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Regents renewed Livengood's term, bought access to technology


By Jennifer Amsler
Arizona Daily Wildcat
Monday, March 21, 2005
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The Arizona Board of Regents renewed Director of Athletics Jim Livengood's contract March 11, extending his employment five more years and increasing his salary.

Livengood will earn a base salary of $345,000 beginning July 1, an increase of $25,000 from his last contract.

In addition to his pay increase, Livengood is eligible to earn performance-based additional payments, which will depend on sports teams' performances.

If UA football makes it to the Bowl Championship Series, Livengood would earn $28,750 as an addition to his original contract.

Livengood could receive a smaller one-time bonus if the football team qualifies to play in any bowl game.

Qualifying team sports, including men's basketball, could earn Livengood a bonus up to about $14,375. If individual sports, such as tennis and swimming, have an outstanding season and make it to championship games, Livengood could earn antoher bonus of up to $14,375.

Livengood will also receive a bonus of up to $28,750 if the Student Athlete Graduation Rate is higher than the General University Graduation Rate. He will also be rewarded if student-athlete GPAs are higher than the general student population.

Livengood's performance-based additional payments, if he qualifies for any, will be rewarded to him once a year.

Regents decided to renew his contract because of his accomplishments in the last five years.

The Tucson Chamber of Commerce recently named Livengood Tucson's 2004 Man of the Year because of his accomplishments in athletics and volunteering in the community.

Regents decided to create the Doctor of Juridical Science, Scientiea Juridicae doctorate degree, in the College of Law and eliminate the Nuclear Engineering graduate program.

The Scientiea Juridicae doctorate degree will train graduates in legal research and writing about legal issues.

The new degree is a step up from the Juridicae Doctor because it will require graduates to demonstrate skills in a specific area of law to prepare them for teaching, said Provost George Davis.

The projected student enrollment for the degree is about two to 10 students a year, Davis said.

The board eliminated the Master of Science and doctorate in nuclear engineering because of low student enrollment, low research activity and faculty transferring the to Aerospace Mechanical Engineering Program.

Currently, one doctorate student is enrolled in the Nuclear Engineering program. This student will be given his degree as scheduled.

Without a graduate program, the university no longer has a use for the research reactor in the Engineering building. To disassemble the reactor, the university will have to pay about $2 million.

Regents voted to sell 43 acres of undeveloped land in New River, Maricopa County because the university has no plans for using it.

The land, which is located north of Phoenix just west of Interstate 17, was accumulated between 1973 and 1983 and is worth about $1 million.

The board voted to auction the land to the highest bidder, with profits distributed to the College of Medicine, scholarships for the College of Law, the surgery department and the Center for Creative Photography. The donor who gave the land to the UA specified if the land were sold, profits must be distributed to those areas.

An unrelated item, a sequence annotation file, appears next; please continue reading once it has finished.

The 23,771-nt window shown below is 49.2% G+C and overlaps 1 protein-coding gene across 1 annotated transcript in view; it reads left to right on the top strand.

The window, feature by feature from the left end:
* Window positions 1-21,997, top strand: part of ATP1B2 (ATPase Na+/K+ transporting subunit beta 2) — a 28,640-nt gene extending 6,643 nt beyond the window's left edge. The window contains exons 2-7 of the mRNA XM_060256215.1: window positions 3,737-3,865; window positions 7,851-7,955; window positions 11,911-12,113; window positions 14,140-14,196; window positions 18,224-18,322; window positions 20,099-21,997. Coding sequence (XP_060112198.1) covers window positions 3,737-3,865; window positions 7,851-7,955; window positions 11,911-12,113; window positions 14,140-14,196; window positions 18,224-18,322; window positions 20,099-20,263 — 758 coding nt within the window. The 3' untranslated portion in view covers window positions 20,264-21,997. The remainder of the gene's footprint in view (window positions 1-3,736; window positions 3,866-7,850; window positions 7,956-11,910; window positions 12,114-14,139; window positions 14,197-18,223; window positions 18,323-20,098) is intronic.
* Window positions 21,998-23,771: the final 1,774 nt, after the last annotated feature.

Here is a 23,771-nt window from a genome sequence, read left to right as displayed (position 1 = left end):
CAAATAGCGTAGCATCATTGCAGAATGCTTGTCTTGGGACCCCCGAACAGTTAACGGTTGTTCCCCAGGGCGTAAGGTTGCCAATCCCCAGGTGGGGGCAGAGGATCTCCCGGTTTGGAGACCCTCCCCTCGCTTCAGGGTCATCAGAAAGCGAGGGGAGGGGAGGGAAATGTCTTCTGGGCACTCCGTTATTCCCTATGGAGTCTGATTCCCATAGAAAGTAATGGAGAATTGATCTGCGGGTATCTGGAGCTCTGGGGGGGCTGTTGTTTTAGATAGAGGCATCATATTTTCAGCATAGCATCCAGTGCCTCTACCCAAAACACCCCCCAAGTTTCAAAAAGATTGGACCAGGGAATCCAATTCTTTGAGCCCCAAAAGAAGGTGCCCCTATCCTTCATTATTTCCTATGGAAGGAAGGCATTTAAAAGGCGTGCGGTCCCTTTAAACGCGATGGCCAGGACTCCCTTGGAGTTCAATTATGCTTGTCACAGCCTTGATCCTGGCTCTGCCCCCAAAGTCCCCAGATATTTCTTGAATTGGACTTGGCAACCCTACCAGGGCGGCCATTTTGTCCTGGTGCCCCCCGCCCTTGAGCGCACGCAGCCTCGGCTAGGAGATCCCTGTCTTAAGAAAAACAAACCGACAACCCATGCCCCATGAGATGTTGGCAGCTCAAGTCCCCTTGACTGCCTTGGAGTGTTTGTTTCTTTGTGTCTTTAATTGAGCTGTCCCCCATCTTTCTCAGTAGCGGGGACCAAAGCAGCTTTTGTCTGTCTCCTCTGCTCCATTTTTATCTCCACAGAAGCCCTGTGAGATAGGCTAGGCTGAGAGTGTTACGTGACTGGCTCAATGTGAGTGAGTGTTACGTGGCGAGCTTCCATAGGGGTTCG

Regents voted to exchange 140 acres of land at the UA Science and Technology Park for 65 acres of KB Home property because the university wants to develop a second science research location.

The proposed UA bioscience park, which would sit on the former KB property on East 36th Street and South Kino Boulevard, would work to develop new medicines and drugs to introduce to the public.

The land is close to the UA campus, the Arizona Health Sciences Center, the University Physicians Hospital and the Veterans Administration Hospital, giving students and faculty close proximity to the facilities, said Bruce Wright, the associate vice president for economic development.

Although the UA will be losing 75 acres of land in the exchange, the 65 acres of the new land is valued the same as the 140 acres of land that KB Homes will now own.

The new land will be "development ready" for the university, which means KB Homes will construct the primary roads and water, sewer, electricity and natural gas pipes, Wright said.

KB Homes will use the 140 acres of once-UA property for residential and commercials sites.

The Arizona Board of Regents agreed to pay $5.38 million so the UA and Arizona State University can have access to National LambdaRail, a national project creating an advanced data network for research.

The $5.38 million will secure a five-year membership to California for Education Network Initiatives in California, which will allow UA and ASU direct access to the LamdaRail.

The network will also provide UA with consolidation for Internet2, which provides data sharing relating to research and education.

By joining the California network, the UA and ASU can save about $3.45 million more than if they pursued memberships to the Internet2 and LambdaRail separately, said Sally Jackson, the vice president and chief information officer.

The California network will also give the UA and ASU access to a high performance research network, a digital network and an experimental network that researchers can use to manipulate variables.

The UA and ASU will have access to the services July 1.



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